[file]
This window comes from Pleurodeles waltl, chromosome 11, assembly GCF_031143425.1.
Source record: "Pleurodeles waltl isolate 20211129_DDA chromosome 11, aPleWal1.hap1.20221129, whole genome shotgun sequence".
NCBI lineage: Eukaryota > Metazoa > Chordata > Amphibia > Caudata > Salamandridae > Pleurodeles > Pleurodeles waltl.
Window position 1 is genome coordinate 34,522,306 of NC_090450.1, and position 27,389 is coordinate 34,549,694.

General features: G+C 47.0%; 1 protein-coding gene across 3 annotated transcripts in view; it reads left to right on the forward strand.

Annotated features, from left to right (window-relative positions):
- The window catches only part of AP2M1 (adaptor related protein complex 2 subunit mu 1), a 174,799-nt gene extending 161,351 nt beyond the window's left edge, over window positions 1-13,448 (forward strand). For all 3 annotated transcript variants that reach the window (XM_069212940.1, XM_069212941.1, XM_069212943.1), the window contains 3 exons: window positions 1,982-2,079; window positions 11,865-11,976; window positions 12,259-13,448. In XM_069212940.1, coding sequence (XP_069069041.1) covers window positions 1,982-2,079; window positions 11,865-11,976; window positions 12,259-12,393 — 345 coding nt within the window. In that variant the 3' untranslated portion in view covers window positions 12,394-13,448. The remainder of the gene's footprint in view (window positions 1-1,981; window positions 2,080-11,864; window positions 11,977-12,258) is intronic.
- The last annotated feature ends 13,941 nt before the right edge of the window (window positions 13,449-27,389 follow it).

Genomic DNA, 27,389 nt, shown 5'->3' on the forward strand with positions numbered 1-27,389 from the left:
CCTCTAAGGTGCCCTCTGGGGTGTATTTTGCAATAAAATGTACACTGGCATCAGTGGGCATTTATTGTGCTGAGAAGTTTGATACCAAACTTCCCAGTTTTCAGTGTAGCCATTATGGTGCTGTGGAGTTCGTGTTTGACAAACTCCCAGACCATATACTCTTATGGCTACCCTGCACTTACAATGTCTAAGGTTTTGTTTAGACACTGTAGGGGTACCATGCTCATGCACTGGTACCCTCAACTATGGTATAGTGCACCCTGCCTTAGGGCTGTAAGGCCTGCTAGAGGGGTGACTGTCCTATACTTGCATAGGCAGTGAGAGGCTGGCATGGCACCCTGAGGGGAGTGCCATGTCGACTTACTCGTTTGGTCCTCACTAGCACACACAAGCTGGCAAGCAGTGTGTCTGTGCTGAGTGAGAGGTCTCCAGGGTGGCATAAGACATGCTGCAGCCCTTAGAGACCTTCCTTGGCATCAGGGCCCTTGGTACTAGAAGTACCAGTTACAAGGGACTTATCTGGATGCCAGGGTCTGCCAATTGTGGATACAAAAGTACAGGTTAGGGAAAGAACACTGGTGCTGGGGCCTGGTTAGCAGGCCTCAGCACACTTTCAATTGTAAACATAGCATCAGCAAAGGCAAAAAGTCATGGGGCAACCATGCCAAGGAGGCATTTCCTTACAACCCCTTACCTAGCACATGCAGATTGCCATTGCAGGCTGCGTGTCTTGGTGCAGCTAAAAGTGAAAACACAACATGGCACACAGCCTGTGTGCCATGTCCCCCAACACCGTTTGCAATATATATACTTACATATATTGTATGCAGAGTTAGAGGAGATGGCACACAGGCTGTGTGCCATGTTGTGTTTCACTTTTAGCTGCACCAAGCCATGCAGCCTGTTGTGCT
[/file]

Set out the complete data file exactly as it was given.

This window comes from Pleurodeles waltl, chromosome 11, assembly GCF_031143425.1.
Source record: "Pleurodeles waltl isolate 20211129_DDA chromosome 11, aPleWal1.hap1.20221129, whole genome shotgun sequence".
NCBI lineage: Eukaryota > Metazoa > Chordata > Amphibia > Caudata > Salamandridae > Pleurodeles > Pleurodeles waltl.
Window position 1 is genome coordinate 34,522,306 of NC_090450.1, and position 27,389 is coordinate 34,549,694.

General features: G+C 47.0%; 1 protein-coding gene across 3 annotated transcripts in view; it reads left to right on the forward strand.

Annotated features, from left to right (window-relative positions):
- The window catches only part of AP2M1 (adaptor related protein complex 2 subunit mu 1), a 174,799-nt gene extending 161,351 nt beyond the window's left edge, over window positions 1-13,448 (forward strand). For all 3 annotated transcript variants that reach the window (XM_069212940.1, XM_069212941.1, XM_069212943.1), the window contains 3 exons: window positions 1,982-2,079; window positions 11,865-11,976; window positions 12,259-13,448. In XM_069212940.1, coding sequence (XP_069069041.1) covers window positions 1,982-2,079; window positions 11,865-11,976; window positions 12,259-12,393 — 345 coding nt within the window. In that variant the 3' untranslated portion in view covers window positions 12,394-13,448. The remainder of the gene's footprint in view (window positions 1-1,981; window positions 2,080-11,864; window positions 11,977-12,258) is intronic.
- The last annotated feature ends 13,941 nt before the right edge of the window (window positions 13,449-27,389 follow it).

Genomic DNA, 27,389 nt, shown 5'->3' on the forward strand with positions numbered 1-27,389 from the left:
CCTCTAAGGTGCCCTCTGGGGTGTATTTTGCAATAAAATGTACACTGGCATCAGTGGGCATTTATTGTGCTGAGAAGTTTGATACCAAACTTCCCAGTTTTCAGTGTAGCCATTATGGTGCTGTGGAGTTCGTGTTTGACAAACTCCCAGACCATATACTCTTATGGCTACCCTGCACTTACAATGTCTAAGGTTTTGTTTAGACACTGTAGGGGTACCATGCTCATGCACTGGTACCCTCAACTATGGTATAGTGCACCCTGCCTTAGGGCTGTAAGGCCTGCTAGAGGGGTGACTGTCCTATACTTGCATAGGCAGTGAGAGGCTGGCATGGCACCCTGAGGGGAGTGCCATGTCGACTTACTCGTTTGGTCCTCACTAGCACACACAAGCTGGCAAGCAGTGTGTCTGTGCTGAGTGAGAGGTCTCCAGGGTGGCATAAGACATGCTGCAGCCCTTAGAGACCTTCCTTGGCATCAGGGCCCTTGGTACTAGAAGTACCAGTTACAAGGGACTTATCTGGATGCCAGGGTCTGCCAATTGTGGATACAAAAGTACAGGTTAGGGAAAGAACACTGGTGCTGGGGCCTGGTTAGCAGGCCTCAGCACACTTTCAATTGTAAACATAGCATCAGCAAAGGCAAAAAGTCATGGGGCAACCATGCCAAGGAGGCATTTCCTTACAACCCCTTACCTAGCACATGCAGATTGCCATTGCAGGCTGCGTGTCTTGGTGCAGCTAAAAGTGAAAACACAACATGGCACACAGCCTGTGTGCCATGTCCCCCAACACCGTTTGCAATATATATACTTACATATATTGTATGCAGAGTTAGAGGAGATGGCACACAGGCTGTGTGCCATGTTGTGTTTCACTTTTAGCTGCACCAAGCCATGCAGCCTGTTGTGCT